Avaaz.org- From Technology, new nimbleness and flexibility!
It seems like everywhere you turn nowadays someone is complaining about the internet - the danger which it poses, the opportunities it affords to criminals, the security it lacks and the privacy which it takes from us. However it is wise to remember that although the rapid growth of the internet and social media may carry certain risks, it also has immense power to improve our lives and it can prove to be an indispensable tool for start-ups attempting to expand their following.
We love to hear about organizations which have embraced the internet to realise their full potential but we take particular notice when we hear of people who are determined to use the internet as a force for good, harnessing its ability to reach large numbers of people and encourage them to do their bit in service of mankind and the planet.
Introducing Avaaz.org - one such online community that uses an innovative approach to technology to simplify the process of social activism and empower its community to strive for a fairer, more democratic and equal world.
At last count there were 25,403,079 members in the online community, which has based itself upon on the old adage that there is strength in numbers... and the results they have achieved certainly stand as testament to that! In their short 6 year history, Avaaz.org has grown from humble beginnings to being the worlds largest, most international activist community and placed itself at the centre of countless political divisions, social injustices, humanitarian aid missions, climate change issues and human rites campaigns. Here is just a taster of what they have achieved
2007 - Avaaz members united in support of a peaceful resolution to the Israeli-Palestinian conflict and the community released a video Stop the Clash which has received over 2.5 million views on YouTube and was awarded YouTube's political video of the year award.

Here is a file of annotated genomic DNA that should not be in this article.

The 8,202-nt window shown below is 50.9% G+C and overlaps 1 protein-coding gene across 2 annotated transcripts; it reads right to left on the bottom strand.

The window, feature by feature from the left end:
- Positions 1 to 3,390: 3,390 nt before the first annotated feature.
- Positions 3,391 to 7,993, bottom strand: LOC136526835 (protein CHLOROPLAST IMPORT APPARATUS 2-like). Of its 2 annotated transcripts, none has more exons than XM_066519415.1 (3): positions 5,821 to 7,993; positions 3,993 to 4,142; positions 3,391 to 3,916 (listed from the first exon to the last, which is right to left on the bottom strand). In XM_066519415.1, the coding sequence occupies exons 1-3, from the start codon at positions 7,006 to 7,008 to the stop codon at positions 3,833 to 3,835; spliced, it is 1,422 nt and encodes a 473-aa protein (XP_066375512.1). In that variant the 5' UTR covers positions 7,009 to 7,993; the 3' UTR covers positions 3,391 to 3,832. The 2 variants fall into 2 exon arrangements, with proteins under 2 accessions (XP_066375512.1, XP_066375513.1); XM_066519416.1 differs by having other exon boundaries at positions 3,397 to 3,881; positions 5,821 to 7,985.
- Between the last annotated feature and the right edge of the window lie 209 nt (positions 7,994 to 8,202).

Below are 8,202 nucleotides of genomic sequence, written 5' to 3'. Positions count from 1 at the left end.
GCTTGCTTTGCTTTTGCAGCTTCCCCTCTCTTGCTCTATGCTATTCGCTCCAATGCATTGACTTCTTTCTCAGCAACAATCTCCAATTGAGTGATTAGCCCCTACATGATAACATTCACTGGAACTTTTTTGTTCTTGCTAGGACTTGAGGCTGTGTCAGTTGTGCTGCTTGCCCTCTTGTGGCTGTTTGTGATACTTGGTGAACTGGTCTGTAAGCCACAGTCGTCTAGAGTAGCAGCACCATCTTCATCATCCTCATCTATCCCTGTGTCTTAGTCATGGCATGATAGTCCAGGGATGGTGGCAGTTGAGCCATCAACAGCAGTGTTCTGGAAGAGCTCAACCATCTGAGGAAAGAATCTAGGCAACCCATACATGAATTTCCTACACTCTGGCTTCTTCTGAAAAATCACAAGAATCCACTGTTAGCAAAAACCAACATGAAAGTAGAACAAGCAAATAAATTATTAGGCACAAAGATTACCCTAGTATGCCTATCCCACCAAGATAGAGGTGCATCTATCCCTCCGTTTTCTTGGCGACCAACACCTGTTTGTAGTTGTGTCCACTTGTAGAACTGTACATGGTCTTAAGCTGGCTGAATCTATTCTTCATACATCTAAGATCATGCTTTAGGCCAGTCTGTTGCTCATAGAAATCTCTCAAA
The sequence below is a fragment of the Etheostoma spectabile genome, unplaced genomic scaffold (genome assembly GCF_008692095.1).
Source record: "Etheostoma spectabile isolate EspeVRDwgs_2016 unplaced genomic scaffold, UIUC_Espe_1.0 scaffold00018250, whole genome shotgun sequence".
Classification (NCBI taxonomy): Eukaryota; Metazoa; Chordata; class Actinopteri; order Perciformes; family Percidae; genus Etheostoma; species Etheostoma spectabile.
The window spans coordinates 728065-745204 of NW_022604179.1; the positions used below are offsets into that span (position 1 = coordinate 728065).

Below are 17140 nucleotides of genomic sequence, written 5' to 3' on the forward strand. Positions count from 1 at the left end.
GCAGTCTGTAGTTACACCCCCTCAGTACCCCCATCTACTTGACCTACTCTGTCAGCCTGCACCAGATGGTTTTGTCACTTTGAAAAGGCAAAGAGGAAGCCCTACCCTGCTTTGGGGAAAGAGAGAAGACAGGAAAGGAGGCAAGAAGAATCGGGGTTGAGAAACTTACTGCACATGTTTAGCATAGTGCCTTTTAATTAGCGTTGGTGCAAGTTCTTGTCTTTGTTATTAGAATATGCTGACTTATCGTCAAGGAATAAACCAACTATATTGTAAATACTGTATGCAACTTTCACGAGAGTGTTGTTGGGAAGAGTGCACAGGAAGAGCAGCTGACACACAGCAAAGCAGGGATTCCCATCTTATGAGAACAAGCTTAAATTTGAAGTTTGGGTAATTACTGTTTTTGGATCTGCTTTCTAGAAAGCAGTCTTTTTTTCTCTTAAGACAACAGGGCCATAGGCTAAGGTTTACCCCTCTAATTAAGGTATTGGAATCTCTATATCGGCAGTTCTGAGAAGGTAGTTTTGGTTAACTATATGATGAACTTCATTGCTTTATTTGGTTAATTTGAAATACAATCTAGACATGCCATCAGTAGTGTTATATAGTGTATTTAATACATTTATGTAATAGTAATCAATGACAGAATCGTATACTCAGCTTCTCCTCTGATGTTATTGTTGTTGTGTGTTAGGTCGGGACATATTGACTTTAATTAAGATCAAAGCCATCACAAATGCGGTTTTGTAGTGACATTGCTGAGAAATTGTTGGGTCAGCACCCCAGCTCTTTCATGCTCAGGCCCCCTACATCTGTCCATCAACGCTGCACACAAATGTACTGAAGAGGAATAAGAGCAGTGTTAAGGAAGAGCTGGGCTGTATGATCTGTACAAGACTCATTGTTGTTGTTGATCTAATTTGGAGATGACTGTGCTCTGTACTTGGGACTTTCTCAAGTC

2008 - 164,000 Avaaz members emailed world leaders urging the eradication of loopholes in the world wide ban of cluster bombs, as a result more than 100 countries signed a treaty.
2009 - As the Brazilian government was about to hand over a large area of the Amazon Rainforest for agricultural development, Avaaz members made 14,000 phone calls and sent 30,000 emails to the Brazilian presidents office and the bill was eventually defeated.
2010 - Members contributed $1.3m to the humanitarian relief effort in Haiti following the devastating earthquake there on 12 January.
2011 - Avaaz appealed to the UN Security Council to impose strict regulations to protect innocent civilians of the 2011 Libyan civil war including a no-fly zone over the country.
2012 - 3 Million Avaaz members signed a petition opposing a bill that would have given the US government the right to shut down websites such as Youtube and Wikileaks.
What is clear from this brief snapshot of achievements is that Avaaz.org is quite unique amongst online activist communities in the sheer scale of its following and the variety of issues it tackles. The existence of an organisation such as this simply wouldn't be possible without the innovative use of modern communication techniques which have allowed Avaaz.org to cover the broad issues which it does, rather than focus on solely on a small handful of concerns as previous social movements have done. This online following ensures that for every issue they raise they can be confident that they have sufficient numbers of people ready and willing to support them and help drive their campaign forward.
Furthermore this online organisational structure not only means they can bring global issues to the world’s attention but also local issues to global attention - or as Avaaz would have it “From technology, new nimbleness and flexibility”.
The success that Avaaz.org has had in implementing change is fantastic and we congratulate them on their inspirational journey from being a relatively small group of people with a dream of making a difference to becoming an organization of global proportions. This growth surely highlights on a grand scale the often untapped value that the internet and social media can add to a start-up!
As a start-up online community ourselves we find it really encouraging to know that portals which give people the opportunity to make a meaningful contribution to something they are passionate about can grow from a small group of individuals to such sizeable international communities. This is a model which is repeating more and more nowadays with sites and communities such as Digital Dumbo, Creative Boom and Escape The City all having grown rapidly after identifying a niche and providing people with a forum to voice their opinions.
If you enjoyed hearing about Avaaz.org why not visit their website and find out more about how they managed to build such an enormous community! A big high five from Startacus!!
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